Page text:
18 November 2015

Setting The Thanksgiving Table

When I was growing up in Kentucky, we would visit both sets of grandparents for every holiday. Lunch was eaten at Nana's. They put all of the food on the kitchen table and the desserts on the sideboard. Nana would cook the turkey and rolls, while her daughters and daughters in law would bring other side dishes, desserts, and a ham. The last few years family members have done all of the cooking since Nana is 96. The men take their plates and go into the back room/den and watch basketball and football (U of K, obviously). Inevitably, when he was alive, Papaw would fall asleep quite quickly in his leather recliner. Nana and the ladies sit around the kitchen table. Us grandchildren would run around the house or sit in the swings out on the porch. Now, Muzzie's house was very different. She had a very large kitchen table (she had 10 children), dining room table, and "children's" table. The dining room table held transferware or china dishes, antique silverware, pewter candlesticks and accents. Muzzie's home was decorated in the colonial period as she was an antiques dealer. One is not better than the other, just different. I grew up with Southern casual and Southern formal holiday meals. I am going to show you a few tablescape ideas from each and one of their signature recipes.

Nana likes Pfaltzgraff dishes. This is the Winter Berries design so you can pull it out for Thanksgiving and use throughout the winter. This silverware is would coordinate perfectly. It is beautiful simplicity at it's best. The price is excellent as well! Nana's granddaughters all asked for one recipe from her, her Rose Petal Rolls. They are light and airy, sweet, and just the best. Here's the recipe:

Rose Petal Rolls
1 package yeast (make sure it is fresh)
2C warm water (not hot)
.25C sugar
.75C Crisco (non-hydrogenated preferrably)
1 egg
4C all-purpose flour, sifted

Preheat oven to 400. Dissolve yeast in water and let sit for about 2 minutes; stir in sugar. Beat (I say fold) in remaining ingredients. Grease muffin tins (regular 12 size) and spoon in batter to half full. Bake until light brown (around 15 minutes or so). *As you can see the instructions are not exact as that is not how she cooks.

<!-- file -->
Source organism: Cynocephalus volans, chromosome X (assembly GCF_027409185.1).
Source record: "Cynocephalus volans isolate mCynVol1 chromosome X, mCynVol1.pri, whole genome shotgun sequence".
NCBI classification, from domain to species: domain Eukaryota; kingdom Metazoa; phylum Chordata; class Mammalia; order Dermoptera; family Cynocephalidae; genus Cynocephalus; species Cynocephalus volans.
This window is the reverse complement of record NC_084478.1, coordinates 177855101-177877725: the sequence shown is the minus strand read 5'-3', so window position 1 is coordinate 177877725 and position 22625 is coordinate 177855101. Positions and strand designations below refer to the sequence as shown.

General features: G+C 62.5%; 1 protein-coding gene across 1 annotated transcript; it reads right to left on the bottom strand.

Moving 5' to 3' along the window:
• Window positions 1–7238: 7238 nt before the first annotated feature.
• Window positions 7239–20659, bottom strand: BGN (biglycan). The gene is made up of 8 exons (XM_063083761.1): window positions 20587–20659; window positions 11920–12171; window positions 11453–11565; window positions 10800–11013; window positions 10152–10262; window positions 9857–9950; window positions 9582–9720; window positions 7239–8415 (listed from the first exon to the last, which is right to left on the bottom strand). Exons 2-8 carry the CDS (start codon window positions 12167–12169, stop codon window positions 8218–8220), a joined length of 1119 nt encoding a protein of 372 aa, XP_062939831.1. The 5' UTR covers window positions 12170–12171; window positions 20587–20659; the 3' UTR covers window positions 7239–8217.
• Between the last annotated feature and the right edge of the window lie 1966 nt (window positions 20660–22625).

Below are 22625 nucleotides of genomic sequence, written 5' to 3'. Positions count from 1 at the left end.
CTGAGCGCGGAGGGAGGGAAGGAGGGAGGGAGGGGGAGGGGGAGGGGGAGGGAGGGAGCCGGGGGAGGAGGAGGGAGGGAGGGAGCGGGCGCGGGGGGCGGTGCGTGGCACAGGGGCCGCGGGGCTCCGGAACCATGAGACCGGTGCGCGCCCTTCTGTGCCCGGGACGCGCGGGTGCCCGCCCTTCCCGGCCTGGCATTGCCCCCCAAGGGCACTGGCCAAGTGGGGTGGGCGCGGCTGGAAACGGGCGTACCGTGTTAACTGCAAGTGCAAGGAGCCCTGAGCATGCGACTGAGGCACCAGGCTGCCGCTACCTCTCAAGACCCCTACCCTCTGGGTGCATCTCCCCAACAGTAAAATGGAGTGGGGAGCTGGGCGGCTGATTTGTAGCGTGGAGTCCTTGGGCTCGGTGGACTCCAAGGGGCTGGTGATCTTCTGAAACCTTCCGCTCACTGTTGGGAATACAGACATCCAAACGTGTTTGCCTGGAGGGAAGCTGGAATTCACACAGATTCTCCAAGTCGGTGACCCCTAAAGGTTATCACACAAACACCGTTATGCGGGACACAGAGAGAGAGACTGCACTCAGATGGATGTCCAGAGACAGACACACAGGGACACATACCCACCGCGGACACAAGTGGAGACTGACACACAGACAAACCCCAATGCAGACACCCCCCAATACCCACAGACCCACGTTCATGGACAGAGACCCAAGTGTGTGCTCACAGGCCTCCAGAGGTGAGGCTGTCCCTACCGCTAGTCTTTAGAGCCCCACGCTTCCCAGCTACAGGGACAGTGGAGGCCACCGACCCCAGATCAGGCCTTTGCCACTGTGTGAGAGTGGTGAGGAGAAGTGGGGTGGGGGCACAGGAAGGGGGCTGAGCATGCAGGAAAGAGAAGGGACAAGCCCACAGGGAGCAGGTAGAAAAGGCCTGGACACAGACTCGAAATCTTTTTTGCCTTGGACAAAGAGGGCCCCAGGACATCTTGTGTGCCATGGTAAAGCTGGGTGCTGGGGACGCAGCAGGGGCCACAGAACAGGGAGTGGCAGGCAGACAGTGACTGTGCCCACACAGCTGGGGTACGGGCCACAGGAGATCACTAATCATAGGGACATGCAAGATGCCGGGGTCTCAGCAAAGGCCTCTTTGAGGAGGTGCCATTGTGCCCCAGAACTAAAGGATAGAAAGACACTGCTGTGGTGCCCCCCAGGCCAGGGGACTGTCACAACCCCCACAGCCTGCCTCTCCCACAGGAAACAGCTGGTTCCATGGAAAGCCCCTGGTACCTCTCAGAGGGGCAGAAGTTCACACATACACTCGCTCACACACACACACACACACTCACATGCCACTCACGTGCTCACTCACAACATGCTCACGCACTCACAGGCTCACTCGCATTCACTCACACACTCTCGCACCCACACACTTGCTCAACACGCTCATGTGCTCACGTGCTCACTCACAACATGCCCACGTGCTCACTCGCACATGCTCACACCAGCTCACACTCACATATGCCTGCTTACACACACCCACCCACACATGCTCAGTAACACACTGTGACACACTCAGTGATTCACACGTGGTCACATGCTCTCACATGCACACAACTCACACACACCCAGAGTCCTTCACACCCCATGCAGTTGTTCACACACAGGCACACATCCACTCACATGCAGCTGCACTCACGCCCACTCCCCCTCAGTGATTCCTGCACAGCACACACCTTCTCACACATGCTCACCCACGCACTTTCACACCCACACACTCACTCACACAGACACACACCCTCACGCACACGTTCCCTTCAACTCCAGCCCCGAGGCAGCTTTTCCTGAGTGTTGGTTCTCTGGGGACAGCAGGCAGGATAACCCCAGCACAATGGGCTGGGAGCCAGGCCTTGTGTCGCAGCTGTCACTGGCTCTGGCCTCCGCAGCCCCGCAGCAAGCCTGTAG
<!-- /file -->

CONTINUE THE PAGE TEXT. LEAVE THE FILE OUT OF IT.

Like I said, Muzzie's house is a tad different. We ate an early dinner that lasted through dinner, dessert with coffee, and ended after Muzzie played the piano while everyone sang. Muzzie loved transferware. These Spode Woodland dishes would have been right up her alley! This silverware  are so pretty. I loved Muzzie's dressing, but NOT the oyster dressing. The most unique Thanksgiving dish she made was her Pineapple Sweet Potatoes:

Pineapple Sweet Potatoes
2C mashed sweet potatoes
.50C brown sugar
3 Tbsp butter
.25 tsp salt
.25 tsp cinnamon
.25 tsp nutmeg
1 20oz. can pineapple slices, drained
10 miniature marshmallows

Preheat oven to 400. In large bowl, combine sweet potatoes, brown sugar, butter, salt, cinnamon and nutmeg. Place pineapple rings in a greased 13x9x2 casserole dish. Top each slice with .25C of sweet potato mixture and a marshmallow. Bake for 10-15 minutes.

Since being married to Bryan, we always go to his family in Ohio for Thanksgiving, which I prepare the meal. Later this week, after I have finalize the menu, I will share what I will be preparing (with the help of my sister in law). 


  1. I have to admit, with a great deal of granddaughter guilt, I hate those rolls. Always quietly walked past them hoping to be unnoticed. Lol. And, Muzzie's style appeals to me more.

  2. Blasphemy!!! Ha! I'm kidding. I love those dishes for Muzzie.


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